Campaigners Demand Govt Ends Social Care ‘Gridlock’, Call for Investment to Bring More Staff Into the Sector

Campaigners today called on the Government to properly fund and reform social care to end a ‘gridlock’ in the care of older and vulnerable people.

Responding to a damning new report, Mike Padgham said: “Yes, social care is gridlocked but the solution is clear and obvious: give it the reform it needs and we’ll open up new lanes and get the traffic moving again – otherwise we will all end up broken down on the hard shoulder or worse!

“Capacity is shrinking but we can’t increase it because we don’t have enough staff. To recruit staff we have to be able to pay them properly and at the moment there isn’t the funding in the sector to do that and get rid of the gridlock.”

Mr Padgham, Chair of the care provider organisation, The Independent Care Group (ICG) welcomed today’s report, ‘The state of health care and adult social care in England’, by the inspection body, the Care Quality Commission (CQC).

It labels the system “gridlocked” and says too often people cannot access the care they need, capacity is falling and staff are leaving the sector. It blames historical underinvestment and a lack of reward for the social care workforce. It warns that unless action is taken pressure in the system will lead to “worse outcomes” for people.

Mr Padgham said:
“The report is not a surprise but is a damning indictment of the way the country continues to treat the care of our most vulnerable – our mothers, fathers, aunts, uncles, brothers and sisters.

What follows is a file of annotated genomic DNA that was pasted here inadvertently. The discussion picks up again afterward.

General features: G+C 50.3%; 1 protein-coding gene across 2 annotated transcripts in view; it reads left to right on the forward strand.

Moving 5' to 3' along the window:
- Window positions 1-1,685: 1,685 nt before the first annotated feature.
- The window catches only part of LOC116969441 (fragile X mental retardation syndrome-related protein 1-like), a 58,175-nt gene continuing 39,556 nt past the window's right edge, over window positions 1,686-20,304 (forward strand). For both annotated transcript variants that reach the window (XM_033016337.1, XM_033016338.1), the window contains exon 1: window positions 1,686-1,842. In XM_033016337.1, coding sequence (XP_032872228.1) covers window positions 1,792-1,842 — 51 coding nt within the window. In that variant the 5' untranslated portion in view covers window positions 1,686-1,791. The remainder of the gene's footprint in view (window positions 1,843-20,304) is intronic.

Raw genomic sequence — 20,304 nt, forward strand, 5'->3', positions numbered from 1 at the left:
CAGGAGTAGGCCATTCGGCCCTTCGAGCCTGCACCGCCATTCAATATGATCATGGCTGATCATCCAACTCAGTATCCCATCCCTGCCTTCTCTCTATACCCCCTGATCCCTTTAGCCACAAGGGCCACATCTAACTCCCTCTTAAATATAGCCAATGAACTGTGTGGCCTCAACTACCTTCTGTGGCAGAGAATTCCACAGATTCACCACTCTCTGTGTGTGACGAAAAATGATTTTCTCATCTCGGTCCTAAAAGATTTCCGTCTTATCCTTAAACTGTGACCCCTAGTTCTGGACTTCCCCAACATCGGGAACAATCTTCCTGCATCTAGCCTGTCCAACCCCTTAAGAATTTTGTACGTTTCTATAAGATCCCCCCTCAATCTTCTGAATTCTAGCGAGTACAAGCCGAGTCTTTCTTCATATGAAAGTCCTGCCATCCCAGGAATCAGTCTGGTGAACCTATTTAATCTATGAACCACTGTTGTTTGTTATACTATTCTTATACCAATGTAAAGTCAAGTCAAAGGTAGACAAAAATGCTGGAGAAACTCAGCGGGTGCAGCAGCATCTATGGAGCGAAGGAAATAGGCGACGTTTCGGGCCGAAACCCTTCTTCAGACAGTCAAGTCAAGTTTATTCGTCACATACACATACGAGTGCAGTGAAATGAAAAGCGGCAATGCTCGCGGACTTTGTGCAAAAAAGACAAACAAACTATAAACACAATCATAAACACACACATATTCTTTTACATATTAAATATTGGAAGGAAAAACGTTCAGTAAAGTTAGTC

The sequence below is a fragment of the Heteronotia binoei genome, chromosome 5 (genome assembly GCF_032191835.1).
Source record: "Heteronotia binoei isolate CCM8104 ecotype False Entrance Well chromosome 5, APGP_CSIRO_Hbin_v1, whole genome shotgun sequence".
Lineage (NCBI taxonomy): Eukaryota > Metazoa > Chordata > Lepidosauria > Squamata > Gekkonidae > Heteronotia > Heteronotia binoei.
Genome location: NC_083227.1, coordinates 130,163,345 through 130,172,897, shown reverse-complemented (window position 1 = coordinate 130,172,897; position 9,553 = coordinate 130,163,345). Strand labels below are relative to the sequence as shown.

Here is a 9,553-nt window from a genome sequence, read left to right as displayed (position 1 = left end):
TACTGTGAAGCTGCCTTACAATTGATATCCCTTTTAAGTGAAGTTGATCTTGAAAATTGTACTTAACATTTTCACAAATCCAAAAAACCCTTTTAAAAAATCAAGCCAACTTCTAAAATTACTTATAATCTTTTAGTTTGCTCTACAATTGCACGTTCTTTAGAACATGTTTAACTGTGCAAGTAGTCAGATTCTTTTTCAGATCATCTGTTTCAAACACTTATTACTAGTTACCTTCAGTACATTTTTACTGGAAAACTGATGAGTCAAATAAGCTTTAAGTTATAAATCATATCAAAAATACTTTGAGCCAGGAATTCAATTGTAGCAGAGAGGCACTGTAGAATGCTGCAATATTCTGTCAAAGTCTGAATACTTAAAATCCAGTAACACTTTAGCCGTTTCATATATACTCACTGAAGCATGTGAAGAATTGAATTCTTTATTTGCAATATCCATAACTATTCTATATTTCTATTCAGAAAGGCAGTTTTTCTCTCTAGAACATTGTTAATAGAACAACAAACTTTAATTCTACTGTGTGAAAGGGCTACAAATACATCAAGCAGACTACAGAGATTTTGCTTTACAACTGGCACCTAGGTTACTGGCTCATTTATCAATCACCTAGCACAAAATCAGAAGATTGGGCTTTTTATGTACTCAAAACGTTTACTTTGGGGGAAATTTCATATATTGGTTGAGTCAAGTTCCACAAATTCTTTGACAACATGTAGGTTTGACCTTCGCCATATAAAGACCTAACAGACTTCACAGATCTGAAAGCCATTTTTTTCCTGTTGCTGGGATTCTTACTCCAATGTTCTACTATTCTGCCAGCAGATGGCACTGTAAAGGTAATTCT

“It has got worse over the past 12 months which shows that the Government isn’t listening and any measures they have taken, haven’t worked.

He said care providers had the solutions but the Government had to listen and respond. It could begin by including care providers on the new Integrated Care Boards.

The ICG says more than 30 years of neglect and under-funding has left social care in crisis, with Covid-19, chronic staff shortages and the cost-of-living crisis turning the situation critical. Care and nursing homes are closing and homecare providers are handing back undeliverable contracts. At least 1.6m people are living without the care they need and there are 165,000 job vacancies in the sector.
It has written to Chancellor Jeremy Hunt calling upon him to give social care the extra £7bn a year he has acknowledged it needs.

“If we are in gridlock, it is down to government after government, of all political colour failing to grasp the nettle and tackle social care,” Mr Padgham added.

“Mr Hunt recognised, when he was Chair of the Health and Social Care Committee, that social care needed an extra £7bn a year just to stand still. He said then that the £7bn would be “a starting point for a wider series of reforms”.

“Now Mr Hunt has his hands on the purse strings and we call upon him to give social care that investment he knows it needs, right now.”
The ICG has called for root and branch reform of the social care sector.
It has launched its Five Pillars of Social Care Reform, setting out what it believes are the actions required to save the sector.

The five pillars are:
• Ring fence a percentage of GDP to be spent on providing social care to those who already receive it and the 1.6m who can’t get it
• Create a unified National Care Service, incorporating health and social care
• Set a National Minimum Wage per hour for care staff on a par with NHS
• Set up an urgent social care task force to oversee reform
• Fix a ‘fair price for care’ cost per bed and cost per homecare visit.

 

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